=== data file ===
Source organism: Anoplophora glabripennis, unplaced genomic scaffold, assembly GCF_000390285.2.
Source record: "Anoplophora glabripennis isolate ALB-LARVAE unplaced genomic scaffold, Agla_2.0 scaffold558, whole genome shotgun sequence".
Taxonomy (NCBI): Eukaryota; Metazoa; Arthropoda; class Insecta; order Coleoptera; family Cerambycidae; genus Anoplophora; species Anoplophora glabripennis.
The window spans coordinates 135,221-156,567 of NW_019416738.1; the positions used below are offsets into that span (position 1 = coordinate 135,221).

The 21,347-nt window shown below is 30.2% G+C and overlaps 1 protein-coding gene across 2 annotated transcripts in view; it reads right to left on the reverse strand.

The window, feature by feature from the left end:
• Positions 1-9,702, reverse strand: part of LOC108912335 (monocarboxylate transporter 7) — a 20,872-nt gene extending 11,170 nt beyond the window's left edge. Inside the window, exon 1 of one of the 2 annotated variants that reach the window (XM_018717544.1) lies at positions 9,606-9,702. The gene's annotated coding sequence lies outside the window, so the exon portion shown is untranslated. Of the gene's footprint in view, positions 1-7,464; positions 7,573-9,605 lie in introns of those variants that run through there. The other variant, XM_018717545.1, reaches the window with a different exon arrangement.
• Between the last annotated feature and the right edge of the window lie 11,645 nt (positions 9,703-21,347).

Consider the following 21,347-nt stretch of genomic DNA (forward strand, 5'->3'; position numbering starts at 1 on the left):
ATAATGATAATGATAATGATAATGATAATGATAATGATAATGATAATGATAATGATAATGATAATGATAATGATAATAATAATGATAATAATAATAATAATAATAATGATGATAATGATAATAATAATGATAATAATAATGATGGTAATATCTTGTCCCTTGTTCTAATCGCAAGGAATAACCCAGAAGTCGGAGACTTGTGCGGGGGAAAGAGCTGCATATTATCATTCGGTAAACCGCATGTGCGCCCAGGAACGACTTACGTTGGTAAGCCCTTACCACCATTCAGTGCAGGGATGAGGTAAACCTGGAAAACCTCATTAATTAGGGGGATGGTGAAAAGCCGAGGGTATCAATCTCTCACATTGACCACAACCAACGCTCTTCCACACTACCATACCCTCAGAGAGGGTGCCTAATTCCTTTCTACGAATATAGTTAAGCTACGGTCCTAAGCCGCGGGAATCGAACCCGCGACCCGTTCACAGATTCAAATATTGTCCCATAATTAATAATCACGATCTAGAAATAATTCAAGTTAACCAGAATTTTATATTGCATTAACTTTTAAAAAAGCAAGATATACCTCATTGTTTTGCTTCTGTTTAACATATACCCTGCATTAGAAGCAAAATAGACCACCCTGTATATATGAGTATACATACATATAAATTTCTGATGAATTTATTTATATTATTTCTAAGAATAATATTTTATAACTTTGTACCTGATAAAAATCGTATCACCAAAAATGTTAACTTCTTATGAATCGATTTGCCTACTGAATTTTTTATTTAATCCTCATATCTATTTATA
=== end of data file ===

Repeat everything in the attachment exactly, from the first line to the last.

Source organism: Anoplophora glabripennis, unplaced genomic scaffold, assembly GCF_000390285.2.
Source record: "Anoplophora glabripennis isolate ALB-LARVAE unplaced genomic scaffold, Agla_2.0 scaffold558, whole genome shotgun sequence".
Taxonomy (NCBI): Eukaryota; Metazoa; Arthropoda; class Insecta; order Coleoptera; family Cerambycidae; genus Anoplophora; species Anoplophora glabripennis.
The window spans coordinates 135,221-156,567 of NW_019416738.1; the positions used below are offsets into that span (position 1 = coordinate 135,221).

The 21,347-nt window shown below is 30.2% G+C and overlaps 1 protein-coding gene across 2 annotated transcripts in view; it reads right to left on the reverse strand.

The window, feature by feature from the left end:
• Positions 1-9,702, reverse strand: part of LOC108912335 (monocarboxylate transporter 7) — a 20,872-nt gene extending 11,170 nt beyond the window's left edge. Inside the window, exon 1 of one of the 2 annotated variants that reach the window (XM_018717544.1) lies at positions 9,606-9,702. The gene's annotated coding sequence lies outside the window, so the exon portion shown is untranslated. Of the gene's footprint in view, positions 1-7,464; positions 7,573-9,605 lie in introns of those variants that run through there. The other variant, XM_018717545.1, reaches the window with a different exon arrangement.
• Between the last annotated feature and the right edge of the window lie 11,645 nt (positions 9,703-21,347).

Consider the following 21,347-nt stretch of genomic DNA (forward strand, 5'->3'; position numbering starts at 1 on the left):
ATAATGATAATGATAATGATAATGATAATGATAATGATAATGATAATGATAATGATAATGATAATGATAATGATAATAATAATGATAATAATAATAATAATAATAATGATGATAATGATAATAATAATGATAATAATAATGATGGTAATATCTTGTCCCTTGTTCTAATCGCAAGGAATAACCCAGAAGTCGGAGACTTGTGCGGGGGAAAGAGCTGCATATTATCATTCGGTAAACCGCATGTGCGCCCAGGAACGACTTACGTTGGTAAGCCCTTACCACCATTCAGTGCAGGGATGAGGTAAACCTGGAAAACCTCATTAATTAGGGGGATGGTGAAAAGCCGAGGGTATCAATCTCTCACATTGACCACAACCAACGCTCTTCCACACTACCATACCCTCAGAGAGGGTGCCTAATTCCTTTCTACGAATATAGTTAAGCTACGGTCCTAAGCCGCGGGAATCGAACCCGCGACCCGTTCACAGATTCAAATATTGTCCCATAATTAATAATCACGATCTAGAAATAATTCAAGTTAACCAGAATTTTATATTGCATTAACTTTTAAAAAAGCAAGATATACCTCATTGTTTTGCTTCTGTTTAACATATACCCTGCATTAGAAGCAAAATAGACCACCCTGTATATATGAGTATACATACATATAAATTTCTGATGAATTTATTTATATTATTTCTAAGAATAATATTTTATAACTTTGTACCTGATAAAAATCGTATCACCAAAAATGTTAACTTCTTATGAATCGATTTGCCTACTGAATTTTTTATTTAATCCTCATATCTATTTATA